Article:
Modelling of agrologistics networks

Wageningen Food & Biobased Research models agrologistics networks to solve complex collection and distribution issues, helping companies and governments to optimise fresh-food chains and networks.

What is the growth potential of a seaport? How much would road transport increase if this port were to be enlarged? Would additional distribution centres be needed, or perhaps wider highways? What impact would these interventions have on chain performance indicators, such as cost, CO2 emissions and production to point-of-sale transport time? Companies and governments wishing to optimise fresh-food chains must successfully address complex issues in order to develop effective (mid) long-term strategies.


Wageningen Food & Biobased Research uses network modelling to solve complex collection and distribution logistics issues. Focussing on the entire chain, we not only investigate the (growth) capacity of a transit location or trade cluster, but also product quality, logistics and purchasing.

Wageningen Food & Biobased Research has knowledge of both modelling and fresh-food production. We are uniquely able to identify vulnerabilities in the chain and to recommend appropriate actions. We use LogicNet Plus software, extended via advanced models for simulation of quality and logistics activities and supplies purchasing. These models are continuously developed by our experts and based, partly, on storage experiments.

Agrologistics networks

Wageningen Food & Biobased Research supports businesses and governments around the world to solve their logistics problems. For the Dutch flower industry, we identified which aircraft type would produce the lowest CO2 footprint for flowers transport from Kenya to the Netherlands. For Greenport Venlo we mapped the logistics advantages of increasing the number of fresh-product distribution centres in the region. A food service company is employing us to investigate opportunities for local sourcing: how far can they commit to local sourcing while minimizing the risk of supply shortages? For the Mexican government, we are working on a strategic agrologistics vision document, exploring how and where metropolitan food clusters should be established to ensure food security for its citizens as well as optimum growth opportunities for local businesses.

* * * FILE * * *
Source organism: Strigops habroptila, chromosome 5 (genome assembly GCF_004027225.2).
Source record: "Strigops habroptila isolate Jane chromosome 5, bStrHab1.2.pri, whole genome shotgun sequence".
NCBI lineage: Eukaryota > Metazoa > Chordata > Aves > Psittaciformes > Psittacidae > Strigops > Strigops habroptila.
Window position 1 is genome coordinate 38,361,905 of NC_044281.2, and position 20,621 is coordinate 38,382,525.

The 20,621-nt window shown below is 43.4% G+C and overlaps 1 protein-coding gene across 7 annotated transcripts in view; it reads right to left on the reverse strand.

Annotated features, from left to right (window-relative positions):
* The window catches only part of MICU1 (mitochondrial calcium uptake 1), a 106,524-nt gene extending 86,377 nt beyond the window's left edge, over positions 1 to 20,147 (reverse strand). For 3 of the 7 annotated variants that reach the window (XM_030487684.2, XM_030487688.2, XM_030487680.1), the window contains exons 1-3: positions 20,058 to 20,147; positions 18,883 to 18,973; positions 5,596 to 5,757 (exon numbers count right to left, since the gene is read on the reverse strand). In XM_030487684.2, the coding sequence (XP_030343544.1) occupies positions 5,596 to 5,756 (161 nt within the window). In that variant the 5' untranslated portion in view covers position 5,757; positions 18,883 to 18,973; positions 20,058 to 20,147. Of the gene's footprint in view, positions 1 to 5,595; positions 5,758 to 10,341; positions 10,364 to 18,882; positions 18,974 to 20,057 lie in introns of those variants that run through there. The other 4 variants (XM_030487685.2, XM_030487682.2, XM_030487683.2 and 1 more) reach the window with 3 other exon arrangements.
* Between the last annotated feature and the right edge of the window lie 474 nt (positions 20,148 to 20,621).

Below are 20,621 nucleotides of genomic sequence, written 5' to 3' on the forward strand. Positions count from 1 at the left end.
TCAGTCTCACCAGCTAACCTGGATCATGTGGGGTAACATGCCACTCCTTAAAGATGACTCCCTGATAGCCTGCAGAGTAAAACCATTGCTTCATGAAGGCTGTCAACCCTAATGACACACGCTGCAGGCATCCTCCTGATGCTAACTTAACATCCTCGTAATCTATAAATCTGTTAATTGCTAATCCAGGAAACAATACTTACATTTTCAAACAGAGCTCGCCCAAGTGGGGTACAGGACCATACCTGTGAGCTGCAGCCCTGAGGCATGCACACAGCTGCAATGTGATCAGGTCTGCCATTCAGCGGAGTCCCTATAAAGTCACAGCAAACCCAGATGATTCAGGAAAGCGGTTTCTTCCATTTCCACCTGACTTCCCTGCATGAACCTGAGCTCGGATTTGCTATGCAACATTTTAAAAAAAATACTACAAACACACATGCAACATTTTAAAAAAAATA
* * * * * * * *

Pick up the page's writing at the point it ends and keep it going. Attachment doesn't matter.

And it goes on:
Agro parks

Wageningen Food & Biobased Research recently conducted economic chain analyses for agro parks in Mexico, China, India and the Philippines. This work is often the starting point for integrated improvement plans that focus on the feasibility of up-scaling production and processing. Using this data, local business owners are able to organise their production and distribution more efficiently. Local plans were developed in close cooperation with experts from other units within Wageningen University & Research, such as soil science, water management and plant and crop sciences.